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Essential character traits of a modern police leader

September 23, 2012

By David Baker and Alistair Harkness

The most intrinsic traits of a good police leader, including the foremost leader of the organisation, are honesty and integrity. Trust and respect of both government and the community depend on the police leader’s commitment, intelligence and communication skills. The quality of a chief commissioner, who is supreme at the apex of the hierarchical, pseudo-military institution with its rigid chain of command and control structures, is arguably more important to both community and government than that of any other public sector organisations (see Macdonald in Etter and Palmer 1995:231). Police leaders act in an uncertain, unpredictable, rapidly changing and problematic environment that is affected by regional, national and global events. The Victorian chief commissioner is ultimately responsible for organisational policies, practices and services. The chief faces pressures from government, police officers and the community; must deal with extensive media scrutiny; balance the aggressive lobbying of the Victoria Police Association (VPA); and encounter potential inquiries and reviews (Mitchell and Casey 2007; Baker 2000).

Former New South Wales police commissioner John Avery reflected on the gravitas confronting a police leader: “The weight of the collective responsibility for the actions of the hundreds or even thousands of police officers for Police Commissioners is fearsome” (Avery 1995 in Etter and Palmer:v). He defined the leadership role as one “assuredly about mobilising people for tackling tough problems” (Avery 1995 in Etter and Palmer:vi). Mark Finnane (1994:32) argues that “the role and influence on commissioners of policing has been one of the most contentious public issues in the relations between police and government in Australia”. What needs to be added to this statement is the contentious and controversial nature of commissioner appointments, resignations and sackings.

The role of chief commissioners has become more complex, complicated and vexed with the changing nature of society (Fleming and Hall 2008). Police organisations in Australia have developed as centralised, authoritarian, insular and bureaucratic hierarchies, with the commissioner holding the ultimate source of authority in the organisation (Finnane 1994:30,34). Historically, police leaders were autonomous: answerable to the force and inwardly focused (Fleming and Hall 2008). However, as Fleming and Hall (2008) postulate, commissioners of police – in an increasingly complex social, economic and political context – operate in the public arena (not that this was not the case at times in the past). In an Australian context, they are now also accountable personally for individual actions, collectively for the organisation, and externally to governments with agendas, powerful police unions, an omnipresent media and a fragmented and diverse community. Internal management remains central for police commissioners but external networks and accountabilities of policing also focus a commissioner’s mind. According to Rhodes (1997:57), modern police managerial leadership demands a facilitating, accommodating and bargaining style.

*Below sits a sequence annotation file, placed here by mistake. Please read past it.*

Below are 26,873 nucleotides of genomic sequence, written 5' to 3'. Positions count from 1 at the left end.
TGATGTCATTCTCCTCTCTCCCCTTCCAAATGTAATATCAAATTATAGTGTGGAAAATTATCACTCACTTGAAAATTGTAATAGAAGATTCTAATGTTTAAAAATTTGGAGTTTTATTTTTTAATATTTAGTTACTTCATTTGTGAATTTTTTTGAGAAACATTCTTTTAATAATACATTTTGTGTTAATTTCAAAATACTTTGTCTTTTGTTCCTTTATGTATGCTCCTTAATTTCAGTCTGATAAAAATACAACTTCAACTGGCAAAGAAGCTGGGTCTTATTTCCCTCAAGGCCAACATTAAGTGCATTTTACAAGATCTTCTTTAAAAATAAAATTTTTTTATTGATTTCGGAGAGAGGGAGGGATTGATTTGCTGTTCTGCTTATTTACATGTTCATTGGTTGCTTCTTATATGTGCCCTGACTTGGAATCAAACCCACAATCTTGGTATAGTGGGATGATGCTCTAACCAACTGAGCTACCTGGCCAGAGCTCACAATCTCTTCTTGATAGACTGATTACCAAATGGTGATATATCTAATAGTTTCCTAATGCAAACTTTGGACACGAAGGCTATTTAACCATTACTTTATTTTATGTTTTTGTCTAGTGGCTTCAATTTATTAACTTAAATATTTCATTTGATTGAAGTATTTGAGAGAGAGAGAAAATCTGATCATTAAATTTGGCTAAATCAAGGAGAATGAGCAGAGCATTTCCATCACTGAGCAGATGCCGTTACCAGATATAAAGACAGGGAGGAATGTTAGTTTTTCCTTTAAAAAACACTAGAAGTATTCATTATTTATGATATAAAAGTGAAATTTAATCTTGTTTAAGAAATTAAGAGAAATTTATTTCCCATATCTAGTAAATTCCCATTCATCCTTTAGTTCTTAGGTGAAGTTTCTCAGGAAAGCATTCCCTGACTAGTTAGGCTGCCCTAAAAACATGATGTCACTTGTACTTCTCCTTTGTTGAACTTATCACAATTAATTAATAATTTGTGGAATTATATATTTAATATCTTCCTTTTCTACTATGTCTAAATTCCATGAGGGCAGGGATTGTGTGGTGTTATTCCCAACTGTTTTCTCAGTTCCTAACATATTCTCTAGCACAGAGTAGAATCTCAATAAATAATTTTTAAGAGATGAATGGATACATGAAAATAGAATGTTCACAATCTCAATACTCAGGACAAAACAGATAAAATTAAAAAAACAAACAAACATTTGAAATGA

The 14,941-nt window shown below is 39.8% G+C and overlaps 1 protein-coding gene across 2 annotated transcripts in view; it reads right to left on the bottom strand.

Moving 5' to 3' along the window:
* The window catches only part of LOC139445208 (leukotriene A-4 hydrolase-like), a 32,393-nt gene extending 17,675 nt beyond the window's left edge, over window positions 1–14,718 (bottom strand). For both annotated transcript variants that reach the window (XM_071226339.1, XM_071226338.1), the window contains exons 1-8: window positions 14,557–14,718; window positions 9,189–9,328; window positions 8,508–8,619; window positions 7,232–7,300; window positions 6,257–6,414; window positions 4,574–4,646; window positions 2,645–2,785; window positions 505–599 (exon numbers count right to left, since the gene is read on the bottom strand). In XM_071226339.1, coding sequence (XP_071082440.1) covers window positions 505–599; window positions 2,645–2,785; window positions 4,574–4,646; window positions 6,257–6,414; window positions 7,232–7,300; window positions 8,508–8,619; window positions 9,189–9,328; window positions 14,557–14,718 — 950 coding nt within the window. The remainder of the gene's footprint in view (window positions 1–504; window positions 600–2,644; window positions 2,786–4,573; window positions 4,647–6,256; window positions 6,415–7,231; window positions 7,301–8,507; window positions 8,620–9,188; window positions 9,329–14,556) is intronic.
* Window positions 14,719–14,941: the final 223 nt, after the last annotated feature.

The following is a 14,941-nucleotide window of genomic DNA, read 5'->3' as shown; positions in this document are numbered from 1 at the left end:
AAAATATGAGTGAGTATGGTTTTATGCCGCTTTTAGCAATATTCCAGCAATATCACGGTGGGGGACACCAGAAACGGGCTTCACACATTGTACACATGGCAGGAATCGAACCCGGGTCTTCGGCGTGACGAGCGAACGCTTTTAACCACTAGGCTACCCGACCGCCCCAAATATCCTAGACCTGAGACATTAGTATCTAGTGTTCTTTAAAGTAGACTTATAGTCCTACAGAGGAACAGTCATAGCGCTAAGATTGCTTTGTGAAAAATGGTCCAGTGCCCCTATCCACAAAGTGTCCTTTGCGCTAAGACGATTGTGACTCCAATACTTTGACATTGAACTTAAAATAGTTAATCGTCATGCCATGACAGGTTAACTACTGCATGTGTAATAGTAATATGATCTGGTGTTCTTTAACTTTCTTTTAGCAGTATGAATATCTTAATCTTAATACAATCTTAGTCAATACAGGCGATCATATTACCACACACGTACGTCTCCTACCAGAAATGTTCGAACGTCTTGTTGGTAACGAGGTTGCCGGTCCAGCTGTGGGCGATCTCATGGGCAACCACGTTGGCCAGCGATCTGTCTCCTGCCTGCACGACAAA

External contingencies can be fluid, unpredictable, open to rapid change and sometimes chaotic. A chief commissioner’s ability to facilitate, accommodate and bargain with various forces in a highly volatile law and order political maelstrom will always test a police leader’s capacities. Delicately (and with integrity) balancing internal and external demands is essential to avoid the independence of the Office – held in such high status internally by police officers and externally by the community –being compromised.


Baker D (2000) ‘The Changing Paradox of Police Unionism: Employees or Officers?’ in Griffin G (ed) Unions 2000: Retrospect and Prospect, National Key Centre in Industrial Relations Conference, Monash University, Monograph 14, Melbourne, pp. 22-43

Etter B and Palmer M (1995) Police Leadership in Australasia Federation Press Leichhardt

Finnane M (1994) Police and Government: Histories of Policing in Australia Oxford University Press Melbourne

Fleming J and Hall R (2008) ‘Police Leadership in Australia: Managing Networks’ in Hart P and Uhr J Public Leadership: Perspectives and Practices ANU Epress Canberra ACT

Mitchell M and Casey J (2007) ‘Requirements of police managers and leaders from sergeant to commissioner’ in Mitchell M and Casey J (eds) Police Leadership and Management Federation Press Leichhardt pp 4-20

Rhodes R (1997) Understanding Governance: Policy networks, governance, reflexivity and accountability Open University Press Buckingham

From → Policing

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